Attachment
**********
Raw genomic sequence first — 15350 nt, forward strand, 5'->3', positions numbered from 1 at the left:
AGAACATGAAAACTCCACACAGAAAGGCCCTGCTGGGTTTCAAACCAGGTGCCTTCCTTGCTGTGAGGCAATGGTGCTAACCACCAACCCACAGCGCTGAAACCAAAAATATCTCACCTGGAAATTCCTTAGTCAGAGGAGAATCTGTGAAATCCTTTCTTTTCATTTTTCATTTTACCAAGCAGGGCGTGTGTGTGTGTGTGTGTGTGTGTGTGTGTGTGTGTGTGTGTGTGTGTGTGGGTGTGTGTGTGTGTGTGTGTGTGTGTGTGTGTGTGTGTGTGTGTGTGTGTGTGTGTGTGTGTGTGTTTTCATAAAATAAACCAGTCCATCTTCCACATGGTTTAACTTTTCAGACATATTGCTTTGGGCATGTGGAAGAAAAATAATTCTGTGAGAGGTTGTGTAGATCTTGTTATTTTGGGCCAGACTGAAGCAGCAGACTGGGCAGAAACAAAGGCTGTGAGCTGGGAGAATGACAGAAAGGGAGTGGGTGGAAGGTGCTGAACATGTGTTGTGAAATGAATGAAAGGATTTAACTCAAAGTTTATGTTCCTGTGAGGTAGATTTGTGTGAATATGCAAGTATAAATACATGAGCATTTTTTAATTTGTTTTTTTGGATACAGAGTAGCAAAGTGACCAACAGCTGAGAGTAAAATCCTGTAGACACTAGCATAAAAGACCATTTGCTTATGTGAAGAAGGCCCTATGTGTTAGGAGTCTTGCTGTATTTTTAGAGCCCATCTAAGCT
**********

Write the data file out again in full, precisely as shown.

Raw genomic sequence first — 15350 nt, forward strand, 5'->3', positions numbered from 1 at the left:
AGAACATGAAAACTCCACACAGAAAGGCCCTGCTGGGTTTCAAACCAGGTGCCTTCCTTGCTGTGAGGCAATGGTGCTAACCACCAACCCACAGCGCTGAAACCAAAAATATCTCACCTGGAAATTCCTTAGTCAGAGGAGAATCTGTGAAATCCTTTCTTTTCATTTTTCATTTTACCAAGCAGGGCGTGTGTGTGTGTGTGTGTGTGTGTGTGTGTGTGTGTGTGTGTGTGTGTGTGGGTGTGTGTGTGTGTGTGTGTGTGTGTGTGTGTGTGTGTGTGTGTGTGTGTGTGTGTGTGTGTGTGTTTTCATAAAATAAACCAGTCCATCTTCCACATGGTTTAACTTTTCAGACATATTGCTTTGGGCATGTGGAAGAAAAATAATTCTGTGAGAGGTTGTGTAGATCTTGTTATTTTGGGCCAGACTGAAGCAGCAGACTGGGCAGAAACAAAGGCTGTGAGCTGGGAGAATGACAGAAAGGGAGTGGGTGGAAGGTGCTGAACATGTGTTGTGAAATGAATGAAAGGATTTAACTCAAAGTTTATGTTCCTGTGAGGTAGATTTGTGTGAATATGCAAGTATAAATACATGAGCATTTTTTAATTTGTTTTTTTGGATACAGAGTAGCAAAGTGACCAACAGCTGAGAGTAAAATCCTGTAGACACTAGCATAAAAGACCATTTGCTTATGTGAAGAAGGCCCTATGTGTTAGGAGTCTTGCTGTATTTTTAGAGCCCATCTAAGCT